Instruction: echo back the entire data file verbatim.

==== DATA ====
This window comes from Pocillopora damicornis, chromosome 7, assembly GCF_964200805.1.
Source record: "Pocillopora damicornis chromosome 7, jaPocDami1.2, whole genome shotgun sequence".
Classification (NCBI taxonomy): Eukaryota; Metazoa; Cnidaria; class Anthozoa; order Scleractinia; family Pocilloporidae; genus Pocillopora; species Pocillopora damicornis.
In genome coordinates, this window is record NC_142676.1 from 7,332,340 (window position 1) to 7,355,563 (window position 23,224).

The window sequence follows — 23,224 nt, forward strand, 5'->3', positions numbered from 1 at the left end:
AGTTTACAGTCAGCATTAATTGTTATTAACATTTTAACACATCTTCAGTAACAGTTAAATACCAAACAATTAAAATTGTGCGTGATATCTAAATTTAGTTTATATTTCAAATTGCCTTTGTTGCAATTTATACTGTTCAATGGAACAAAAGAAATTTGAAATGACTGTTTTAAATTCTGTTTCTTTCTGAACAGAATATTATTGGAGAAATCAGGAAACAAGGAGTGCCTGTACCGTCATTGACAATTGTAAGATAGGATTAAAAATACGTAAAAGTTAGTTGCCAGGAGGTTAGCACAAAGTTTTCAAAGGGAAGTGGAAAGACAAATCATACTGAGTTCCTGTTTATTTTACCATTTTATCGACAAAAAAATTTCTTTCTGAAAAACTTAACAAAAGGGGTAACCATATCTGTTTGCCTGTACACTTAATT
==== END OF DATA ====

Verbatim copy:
This window comes from Pocillopora damicornis, chromosome 7, assembly GCF_964200805.1.
Source record: "Pocillopora damicornis chromosome 7, jaPocDami1.2, whole genome shotgun sequence".
Classification (NCBI taxonomy): Eukaryota; Metazoa; Cnidaria; class Anthozoa; order Scleractinia; family Pocilloporidae; genus Pocillopora; species Pocillopora damicornis.
In genome coordinates, this window is record NC_142676.1 from 7,332,340 (window position 1) to 7,355,563 (window position 23,224).

The window sequence follows — 23,224 nt, forward strand, 5'->3', positions numbered from 1 at the left end:
AGTTTACAGTCAGCATTAATTGTTATTAACATTTTAACACATCTTCAGTAACAGTTAAATACCAAACAATTAAAATTGTGCGTGATATCTAAATTTAGTTTATATTTCAAATTGCCTTTGTTGCAATTTATACTGTTCAATGGAACAAAAGAAATTTGAAATGACTGTTTTAAATTCTGTTTCTTTCTGAACAGAATATTATTGGAGAAATCAGGAAACAAGGAGTGCCTGTACCGTCATTGACAATTGTAAGATAGGATTAAAAATACGTAAAAGTTAGTTGCCAGGAGGTTAGCACAAAGTTTTCAAAGGGAAGTGGAAAGACAAATCATACTGAGTTCCTGTTTATTTTACCATTTTATCGACAAAAAAATTTCTTTCTGAAAAACTTAACAAAAGGGGTAACCATATCTGTTTGCCTGTACACTTAATT